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# [Solved]: NP-hardness of an optimization problem with real value

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Problem Detail:

I have an optimization problem, whose answer is a real value, not an integer such as vertex cover and set cover. Therefore, the decision version of my problem is given an input and a real value $r$.

I have been able to reduce an NP-complete problem to my own problem in polynomial time. I also showed that my problem is NP.

Since the input to the decision problem is a real value, is this reduction valid and can I categorize my problem as NP-complete?

Edit: What if the precision of this real number is limited to $\frac{1}{polynomial(n)}$, which means that the solution is a real number with a polynomial precision.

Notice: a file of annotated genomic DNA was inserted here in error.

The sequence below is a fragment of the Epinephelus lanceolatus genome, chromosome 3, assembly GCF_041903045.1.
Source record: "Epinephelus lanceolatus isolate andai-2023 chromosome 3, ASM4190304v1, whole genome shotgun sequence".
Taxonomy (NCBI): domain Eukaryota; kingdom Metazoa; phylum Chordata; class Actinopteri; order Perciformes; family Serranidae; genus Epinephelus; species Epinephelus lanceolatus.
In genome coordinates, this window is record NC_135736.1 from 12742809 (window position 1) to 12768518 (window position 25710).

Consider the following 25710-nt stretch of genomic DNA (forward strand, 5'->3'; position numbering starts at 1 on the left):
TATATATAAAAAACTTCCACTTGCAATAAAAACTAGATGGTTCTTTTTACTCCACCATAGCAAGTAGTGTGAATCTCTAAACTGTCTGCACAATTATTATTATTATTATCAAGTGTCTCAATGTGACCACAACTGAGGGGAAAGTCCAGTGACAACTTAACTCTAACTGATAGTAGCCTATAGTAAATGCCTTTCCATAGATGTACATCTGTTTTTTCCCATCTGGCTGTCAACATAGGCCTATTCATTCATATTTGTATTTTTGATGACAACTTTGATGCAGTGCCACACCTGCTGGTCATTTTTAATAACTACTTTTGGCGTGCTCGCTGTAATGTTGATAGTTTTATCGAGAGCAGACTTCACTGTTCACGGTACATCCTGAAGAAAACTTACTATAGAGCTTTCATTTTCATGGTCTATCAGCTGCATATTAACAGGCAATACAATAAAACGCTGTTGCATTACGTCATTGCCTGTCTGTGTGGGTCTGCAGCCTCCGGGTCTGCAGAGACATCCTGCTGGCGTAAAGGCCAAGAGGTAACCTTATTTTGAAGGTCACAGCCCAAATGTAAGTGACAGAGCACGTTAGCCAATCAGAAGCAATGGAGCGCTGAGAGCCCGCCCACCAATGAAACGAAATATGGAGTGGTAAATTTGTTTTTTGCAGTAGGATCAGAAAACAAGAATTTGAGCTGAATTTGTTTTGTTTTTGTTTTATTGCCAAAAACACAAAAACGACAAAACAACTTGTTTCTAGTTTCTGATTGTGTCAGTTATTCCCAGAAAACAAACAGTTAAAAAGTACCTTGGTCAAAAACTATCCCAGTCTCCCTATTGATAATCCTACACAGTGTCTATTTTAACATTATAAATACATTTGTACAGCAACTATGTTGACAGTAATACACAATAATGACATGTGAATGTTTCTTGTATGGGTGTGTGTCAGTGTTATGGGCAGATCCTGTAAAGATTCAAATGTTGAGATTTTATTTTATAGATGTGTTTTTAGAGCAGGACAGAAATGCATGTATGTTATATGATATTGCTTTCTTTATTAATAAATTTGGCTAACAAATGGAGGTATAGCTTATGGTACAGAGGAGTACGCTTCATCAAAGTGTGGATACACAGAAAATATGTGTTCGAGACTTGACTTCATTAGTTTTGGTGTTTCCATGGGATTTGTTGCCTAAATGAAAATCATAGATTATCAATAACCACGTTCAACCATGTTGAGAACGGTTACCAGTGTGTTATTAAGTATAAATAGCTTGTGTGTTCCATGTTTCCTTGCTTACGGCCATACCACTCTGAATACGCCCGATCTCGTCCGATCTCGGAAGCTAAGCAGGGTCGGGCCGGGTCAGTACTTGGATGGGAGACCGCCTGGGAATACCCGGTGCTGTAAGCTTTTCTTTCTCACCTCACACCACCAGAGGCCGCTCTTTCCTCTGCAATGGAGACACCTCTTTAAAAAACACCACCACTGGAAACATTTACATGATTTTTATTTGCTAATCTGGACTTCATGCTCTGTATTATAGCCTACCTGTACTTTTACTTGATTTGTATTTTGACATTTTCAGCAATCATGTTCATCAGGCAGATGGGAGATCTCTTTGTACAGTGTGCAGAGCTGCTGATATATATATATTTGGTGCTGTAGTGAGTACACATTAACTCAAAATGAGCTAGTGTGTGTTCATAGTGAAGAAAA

Yes, you can categorize your problem as in NP and is NP-complete if you have the followings:

• The set of real numbers from which you draw the number from and you use as input into your procedure is countable

In this case, you can represent your input as proper input into Turing machine because you can encode any countable set. Remember that a union of a finite number of countable sets is still a countable set.

To be more concrete, for example, if your real numbers are restricted to something like the set of all rational numbers $Q$ (countable) union with the set of all $\sqrt{x}$ where $x \in Q$, then you still have countable set (you can add $\sqrt[3](x)$, $sin(x)$, $log(x)$, etc.. as long as the number of them is finite). Your problem is still in NP and is NP-complete even though the numbers are real numbers.

Nevertheless, as the previous answer points out, if your real numbers form a smooth set, then it is another case which will be very interesting to think further.